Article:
The “wish” for sustainable travel is strong, but how can they make a difference?
Based on the negative impacts from the pandemic and the conversations about the next world challenge to combat climate change, the travel industry is tasked with becoming more green. And this is not an easy accomplishment—reducing carbon emissions while flying across the globe is daunting. Nevertheless, the wish and demand for green travel is here and global travelers are more willing to pay a premium price if the travel experience is more environmentally sustainable. We see this with airlines like United Airlines announcing plans to become carbon neutral by 2050 and the fast adaptation of electric cars. Is this perfect? No, but I think it is moving in a direction where the global travel industry can develop a blueprint for #greentravel.
From transaction to transformation.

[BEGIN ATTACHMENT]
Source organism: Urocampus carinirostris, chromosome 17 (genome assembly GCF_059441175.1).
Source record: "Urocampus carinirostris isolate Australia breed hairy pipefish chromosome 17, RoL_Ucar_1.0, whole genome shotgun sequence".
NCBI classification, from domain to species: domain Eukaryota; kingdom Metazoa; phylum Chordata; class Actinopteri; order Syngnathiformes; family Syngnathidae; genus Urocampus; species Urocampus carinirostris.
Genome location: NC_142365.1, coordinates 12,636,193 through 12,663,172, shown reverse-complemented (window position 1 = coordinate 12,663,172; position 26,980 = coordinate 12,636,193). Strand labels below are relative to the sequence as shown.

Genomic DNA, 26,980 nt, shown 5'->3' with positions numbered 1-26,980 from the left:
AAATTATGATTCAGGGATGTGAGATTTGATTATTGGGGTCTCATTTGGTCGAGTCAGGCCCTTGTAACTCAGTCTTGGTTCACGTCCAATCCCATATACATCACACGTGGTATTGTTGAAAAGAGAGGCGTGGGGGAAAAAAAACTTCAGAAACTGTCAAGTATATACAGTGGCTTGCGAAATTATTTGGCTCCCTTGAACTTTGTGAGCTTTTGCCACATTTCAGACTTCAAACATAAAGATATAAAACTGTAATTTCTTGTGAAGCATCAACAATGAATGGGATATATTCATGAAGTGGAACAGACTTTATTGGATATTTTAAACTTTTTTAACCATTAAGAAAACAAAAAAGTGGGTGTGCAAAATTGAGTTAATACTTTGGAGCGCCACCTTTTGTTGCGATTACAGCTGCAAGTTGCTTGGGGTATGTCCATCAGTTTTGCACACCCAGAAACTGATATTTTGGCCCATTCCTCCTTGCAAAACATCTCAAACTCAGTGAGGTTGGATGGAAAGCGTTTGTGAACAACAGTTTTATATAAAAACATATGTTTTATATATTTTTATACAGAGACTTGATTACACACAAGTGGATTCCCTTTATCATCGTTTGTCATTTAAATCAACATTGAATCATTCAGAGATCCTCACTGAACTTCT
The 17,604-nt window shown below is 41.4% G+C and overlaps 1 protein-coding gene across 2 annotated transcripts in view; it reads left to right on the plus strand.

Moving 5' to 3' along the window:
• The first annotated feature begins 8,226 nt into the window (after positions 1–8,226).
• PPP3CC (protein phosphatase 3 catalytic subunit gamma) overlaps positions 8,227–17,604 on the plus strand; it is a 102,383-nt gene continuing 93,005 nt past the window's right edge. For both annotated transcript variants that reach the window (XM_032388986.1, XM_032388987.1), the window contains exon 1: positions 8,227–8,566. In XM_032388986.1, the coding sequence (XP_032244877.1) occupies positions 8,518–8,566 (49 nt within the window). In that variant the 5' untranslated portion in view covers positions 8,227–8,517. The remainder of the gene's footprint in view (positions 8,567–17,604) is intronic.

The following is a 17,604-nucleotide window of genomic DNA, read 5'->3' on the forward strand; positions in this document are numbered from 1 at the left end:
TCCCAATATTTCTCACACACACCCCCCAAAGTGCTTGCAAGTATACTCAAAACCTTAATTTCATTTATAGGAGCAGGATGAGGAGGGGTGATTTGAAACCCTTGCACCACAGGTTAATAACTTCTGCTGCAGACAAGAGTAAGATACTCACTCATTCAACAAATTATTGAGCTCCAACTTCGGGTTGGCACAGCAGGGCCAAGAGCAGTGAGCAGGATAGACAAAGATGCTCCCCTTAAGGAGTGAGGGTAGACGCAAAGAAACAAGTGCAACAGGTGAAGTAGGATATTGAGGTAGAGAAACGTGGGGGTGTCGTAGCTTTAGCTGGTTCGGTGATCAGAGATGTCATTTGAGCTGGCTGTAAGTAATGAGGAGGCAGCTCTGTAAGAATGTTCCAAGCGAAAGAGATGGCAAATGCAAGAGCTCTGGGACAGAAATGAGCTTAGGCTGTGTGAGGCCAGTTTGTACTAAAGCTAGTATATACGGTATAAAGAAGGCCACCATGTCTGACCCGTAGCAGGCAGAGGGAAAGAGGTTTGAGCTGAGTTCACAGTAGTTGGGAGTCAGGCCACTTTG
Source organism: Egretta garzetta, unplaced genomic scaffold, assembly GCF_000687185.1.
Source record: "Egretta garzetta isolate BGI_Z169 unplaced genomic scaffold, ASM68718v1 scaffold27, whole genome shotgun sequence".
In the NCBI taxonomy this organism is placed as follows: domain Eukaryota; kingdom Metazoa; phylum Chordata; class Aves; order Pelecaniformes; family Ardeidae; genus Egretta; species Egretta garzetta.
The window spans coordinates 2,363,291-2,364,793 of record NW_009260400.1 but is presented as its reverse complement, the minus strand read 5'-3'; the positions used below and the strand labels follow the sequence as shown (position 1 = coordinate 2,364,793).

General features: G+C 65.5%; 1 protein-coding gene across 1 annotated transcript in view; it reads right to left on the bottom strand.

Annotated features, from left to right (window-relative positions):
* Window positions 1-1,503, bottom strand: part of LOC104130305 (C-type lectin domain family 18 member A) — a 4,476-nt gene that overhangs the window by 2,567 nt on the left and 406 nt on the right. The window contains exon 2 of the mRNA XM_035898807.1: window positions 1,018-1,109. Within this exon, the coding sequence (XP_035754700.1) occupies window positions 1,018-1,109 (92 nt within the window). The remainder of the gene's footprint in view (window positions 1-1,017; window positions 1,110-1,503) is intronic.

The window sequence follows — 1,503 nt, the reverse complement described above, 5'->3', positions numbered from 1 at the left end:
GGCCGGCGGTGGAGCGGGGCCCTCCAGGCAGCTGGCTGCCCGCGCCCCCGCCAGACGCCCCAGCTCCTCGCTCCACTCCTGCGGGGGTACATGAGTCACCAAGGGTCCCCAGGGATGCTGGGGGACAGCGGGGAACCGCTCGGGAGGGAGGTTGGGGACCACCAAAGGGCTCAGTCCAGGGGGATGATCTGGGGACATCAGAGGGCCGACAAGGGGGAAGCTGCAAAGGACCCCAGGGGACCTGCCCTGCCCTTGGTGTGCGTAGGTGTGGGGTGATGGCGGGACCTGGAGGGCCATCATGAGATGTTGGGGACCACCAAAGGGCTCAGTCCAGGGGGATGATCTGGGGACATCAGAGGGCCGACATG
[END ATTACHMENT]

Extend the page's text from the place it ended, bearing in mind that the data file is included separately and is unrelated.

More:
The days of global travel as a pure recreation and business transaction are gone. Consumers today want more. They want to communicate directly with travel agents, one-on-one, building trusting relationships that add value they are willing to pay more for. And while we were all in the marketing business to provide information, we now have to provide education. Global travelers want to look more behind the scenes, understand different cultures, and support communities in need. What they expect from visiting the United States is to make this a “life changing experience” for themselves, connect with people, processes and receive a superior experience they can take home. Conversations that occur among friends and with tourism stakeholders are more meaningful, especially with the conversations about how we can become better stewards in global travel. Social and digital belonging is now the new word of mouth for how global consumers embrace travel destinations and tell the world about it.